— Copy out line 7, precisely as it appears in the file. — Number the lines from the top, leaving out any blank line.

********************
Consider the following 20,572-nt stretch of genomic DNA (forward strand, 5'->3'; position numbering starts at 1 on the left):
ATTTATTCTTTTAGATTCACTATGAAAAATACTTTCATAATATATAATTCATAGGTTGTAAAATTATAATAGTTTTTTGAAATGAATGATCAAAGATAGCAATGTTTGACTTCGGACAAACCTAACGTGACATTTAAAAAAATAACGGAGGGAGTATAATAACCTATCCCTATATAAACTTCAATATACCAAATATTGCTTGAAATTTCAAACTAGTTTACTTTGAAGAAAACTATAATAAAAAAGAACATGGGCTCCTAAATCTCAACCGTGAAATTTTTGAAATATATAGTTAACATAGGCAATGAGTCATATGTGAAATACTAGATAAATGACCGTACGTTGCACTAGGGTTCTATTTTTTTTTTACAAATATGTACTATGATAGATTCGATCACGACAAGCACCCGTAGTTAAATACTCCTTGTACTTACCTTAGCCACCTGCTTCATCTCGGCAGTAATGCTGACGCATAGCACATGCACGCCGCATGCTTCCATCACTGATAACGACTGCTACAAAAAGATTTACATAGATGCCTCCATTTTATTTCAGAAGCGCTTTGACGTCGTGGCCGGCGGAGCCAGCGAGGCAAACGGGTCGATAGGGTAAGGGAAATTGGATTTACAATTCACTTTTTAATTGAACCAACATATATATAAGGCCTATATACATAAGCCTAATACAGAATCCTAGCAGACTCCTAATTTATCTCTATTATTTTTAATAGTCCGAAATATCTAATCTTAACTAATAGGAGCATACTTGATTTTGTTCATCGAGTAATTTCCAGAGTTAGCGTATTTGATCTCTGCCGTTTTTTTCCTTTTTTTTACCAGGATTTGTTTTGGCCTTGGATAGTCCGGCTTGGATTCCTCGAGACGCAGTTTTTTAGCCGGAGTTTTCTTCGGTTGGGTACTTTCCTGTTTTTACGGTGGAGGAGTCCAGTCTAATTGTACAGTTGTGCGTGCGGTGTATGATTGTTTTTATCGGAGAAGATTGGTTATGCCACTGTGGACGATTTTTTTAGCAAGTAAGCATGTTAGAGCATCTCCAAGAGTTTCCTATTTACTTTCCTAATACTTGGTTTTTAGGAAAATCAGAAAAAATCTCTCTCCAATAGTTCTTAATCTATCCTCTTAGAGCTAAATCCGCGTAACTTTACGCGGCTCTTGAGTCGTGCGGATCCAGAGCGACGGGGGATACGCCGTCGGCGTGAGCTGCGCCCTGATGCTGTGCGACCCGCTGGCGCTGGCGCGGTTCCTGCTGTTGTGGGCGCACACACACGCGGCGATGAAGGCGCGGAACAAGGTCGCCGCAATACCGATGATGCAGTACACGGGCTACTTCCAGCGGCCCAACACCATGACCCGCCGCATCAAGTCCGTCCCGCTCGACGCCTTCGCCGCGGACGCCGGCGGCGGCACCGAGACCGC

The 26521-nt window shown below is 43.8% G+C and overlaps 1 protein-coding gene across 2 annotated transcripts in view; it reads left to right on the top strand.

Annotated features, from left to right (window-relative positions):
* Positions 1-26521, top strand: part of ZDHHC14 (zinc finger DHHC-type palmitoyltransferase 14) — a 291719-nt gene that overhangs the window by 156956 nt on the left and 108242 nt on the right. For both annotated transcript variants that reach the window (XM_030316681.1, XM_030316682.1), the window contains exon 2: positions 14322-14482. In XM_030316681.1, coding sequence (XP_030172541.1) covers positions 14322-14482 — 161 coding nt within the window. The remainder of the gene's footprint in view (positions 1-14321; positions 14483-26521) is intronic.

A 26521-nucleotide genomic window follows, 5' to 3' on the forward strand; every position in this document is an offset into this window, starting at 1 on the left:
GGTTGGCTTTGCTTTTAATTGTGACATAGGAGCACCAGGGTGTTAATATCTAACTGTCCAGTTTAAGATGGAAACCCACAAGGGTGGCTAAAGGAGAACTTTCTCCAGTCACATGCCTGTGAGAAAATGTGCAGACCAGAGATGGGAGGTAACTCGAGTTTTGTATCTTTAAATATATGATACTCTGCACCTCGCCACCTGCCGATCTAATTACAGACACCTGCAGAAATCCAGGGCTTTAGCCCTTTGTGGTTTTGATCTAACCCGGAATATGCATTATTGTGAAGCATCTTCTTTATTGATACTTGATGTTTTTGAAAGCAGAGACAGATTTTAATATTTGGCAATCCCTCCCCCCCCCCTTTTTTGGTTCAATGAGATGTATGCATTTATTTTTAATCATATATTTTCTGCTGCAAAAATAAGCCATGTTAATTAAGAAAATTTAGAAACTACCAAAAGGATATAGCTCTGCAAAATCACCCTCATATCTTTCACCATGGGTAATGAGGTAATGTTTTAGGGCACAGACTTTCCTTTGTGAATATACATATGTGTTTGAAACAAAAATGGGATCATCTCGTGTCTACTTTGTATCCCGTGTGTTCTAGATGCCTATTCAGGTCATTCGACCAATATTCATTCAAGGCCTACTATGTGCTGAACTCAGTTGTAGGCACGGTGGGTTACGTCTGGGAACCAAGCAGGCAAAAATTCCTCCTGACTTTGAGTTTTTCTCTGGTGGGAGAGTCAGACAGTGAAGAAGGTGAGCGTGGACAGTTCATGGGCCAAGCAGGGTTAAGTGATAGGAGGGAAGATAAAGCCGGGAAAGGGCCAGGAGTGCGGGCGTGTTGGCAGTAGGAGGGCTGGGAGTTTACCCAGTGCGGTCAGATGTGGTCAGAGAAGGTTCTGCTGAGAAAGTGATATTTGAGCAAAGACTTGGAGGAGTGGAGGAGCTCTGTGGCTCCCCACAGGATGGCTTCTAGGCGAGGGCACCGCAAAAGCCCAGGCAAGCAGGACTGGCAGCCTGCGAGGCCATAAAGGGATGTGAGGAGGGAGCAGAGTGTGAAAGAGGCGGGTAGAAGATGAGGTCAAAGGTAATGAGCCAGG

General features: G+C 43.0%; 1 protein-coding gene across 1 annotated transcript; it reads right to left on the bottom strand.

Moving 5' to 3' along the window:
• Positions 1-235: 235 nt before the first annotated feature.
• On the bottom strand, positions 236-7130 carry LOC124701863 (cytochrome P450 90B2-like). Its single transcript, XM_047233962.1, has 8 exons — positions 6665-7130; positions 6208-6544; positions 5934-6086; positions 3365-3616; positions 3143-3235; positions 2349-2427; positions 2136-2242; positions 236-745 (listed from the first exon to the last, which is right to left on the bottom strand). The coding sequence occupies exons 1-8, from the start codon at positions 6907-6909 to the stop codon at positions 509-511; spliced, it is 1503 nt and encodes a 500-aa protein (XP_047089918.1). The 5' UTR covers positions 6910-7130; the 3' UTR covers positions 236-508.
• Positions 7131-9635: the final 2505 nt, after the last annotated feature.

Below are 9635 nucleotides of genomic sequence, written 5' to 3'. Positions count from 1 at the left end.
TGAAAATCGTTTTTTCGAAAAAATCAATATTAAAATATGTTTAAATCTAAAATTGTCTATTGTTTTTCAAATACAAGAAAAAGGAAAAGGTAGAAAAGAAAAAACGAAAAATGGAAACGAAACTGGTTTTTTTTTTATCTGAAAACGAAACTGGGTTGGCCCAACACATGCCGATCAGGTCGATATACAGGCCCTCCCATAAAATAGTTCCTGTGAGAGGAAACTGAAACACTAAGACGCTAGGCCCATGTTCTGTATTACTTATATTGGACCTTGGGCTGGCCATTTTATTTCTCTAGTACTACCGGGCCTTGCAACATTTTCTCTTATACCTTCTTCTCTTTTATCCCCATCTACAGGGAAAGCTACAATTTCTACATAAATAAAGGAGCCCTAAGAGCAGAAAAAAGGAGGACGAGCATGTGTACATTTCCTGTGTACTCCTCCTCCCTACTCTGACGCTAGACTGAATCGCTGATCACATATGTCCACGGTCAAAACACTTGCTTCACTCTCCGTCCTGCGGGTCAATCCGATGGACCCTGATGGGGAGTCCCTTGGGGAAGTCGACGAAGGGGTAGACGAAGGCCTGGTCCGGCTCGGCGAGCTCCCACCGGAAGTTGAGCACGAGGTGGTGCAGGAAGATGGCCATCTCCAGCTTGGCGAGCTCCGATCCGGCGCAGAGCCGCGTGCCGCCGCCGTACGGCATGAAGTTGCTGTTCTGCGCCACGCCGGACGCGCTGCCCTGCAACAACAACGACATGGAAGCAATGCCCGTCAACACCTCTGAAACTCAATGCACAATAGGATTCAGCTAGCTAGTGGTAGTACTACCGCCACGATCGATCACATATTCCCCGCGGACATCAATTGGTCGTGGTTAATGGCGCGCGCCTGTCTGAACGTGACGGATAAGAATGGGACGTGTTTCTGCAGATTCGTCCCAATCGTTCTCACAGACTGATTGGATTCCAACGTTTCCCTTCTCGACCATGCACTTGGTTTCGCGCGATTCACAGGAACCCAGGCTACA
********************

GGTTGGCTTTGCTTTTAATTGTGACATAGGAGCACCAGGGTGTTAATATCTAACTGTCCAGTTTAAGATGGAAACCCACAAGGGTGGCTAAAGGAGAACTTTCTCCAGTCACATGCCTGTGAGAAAATGTGCAGACCAGAGATGGGAGGTAACTCGAGTTTTGTATCTTTAAATATATGATACTCTGCACCTCGCCACCTGCCGATCTAATTACAGACACCTGCAGAAATCCAGGGCTTTAGCCCTTTGTGGTTTTGATCTAACCCGGAATATGCATTATTGTGAAGCATCTTCTTTATTGATACTTGATGTTTTTGAAAGCAGAGACAGATTTTAATATTTGGCAATCCCTCCCCCCCCCCTTTTTTGGTTCAATGAGATGTATGCATTTATTTTTAATCATATATTTTCTGCTGCAAAAATAAGCCATGTTAATTAAGAAAATTTAGAAACTACCAAAAGGATATAGCTCTGCAAAATCACCCTCATATCTTTCACCATGGGTAATGAGGTAATGTTTTAGGGCACAGACTTTCCTTTGTGAATATACATATGTGTTTGAAACAAAAATGGGATCATCTCGTGTCTACTTTGTATCCCGTGTGTTCTAGATGCCTATTCAGGTCATTCGACCAATATTCATTCAAGGCCTACTATGTGCTGAACTCAGTTGTAGGCACGGTGGGTTACGTCTGGGAACCAAGCAGGCAAAAATTCCTCCTGACTTTGAGTTTTTCTCTGGTGGGAGAGTCAGACAGTGAAGAAGGTGAGCGTGGACAGTTCATGGGCCAAGCAGGGTTAAGTGATAGGAGGGAAGATAAAGCCGGGAAAGGGCCAGGAGTGCGGGCGTGTTGGCAGTAGGAGGGCTGGGAGTTTACCCAGTGCGGTCAGATGTGGTCAGAGAAGGTTCTGCTGAGAAAGTGATATTTGAGCAAAGACTTGGAGGAGTGGAGGAGCTCTGTGGCTCCCCACAGGATGGCTTCTAGGCGAGGGCACCGCAAAAGCCCAGGCAAGCAGGACTGGCAGCCTGCGAGGCCATAAAGGGATGTGAGGAGGGAGCAGAGTGTGAAAGAGGCGGGTAGAAGATGAGGTCAAAGGTAATGAGCCAGG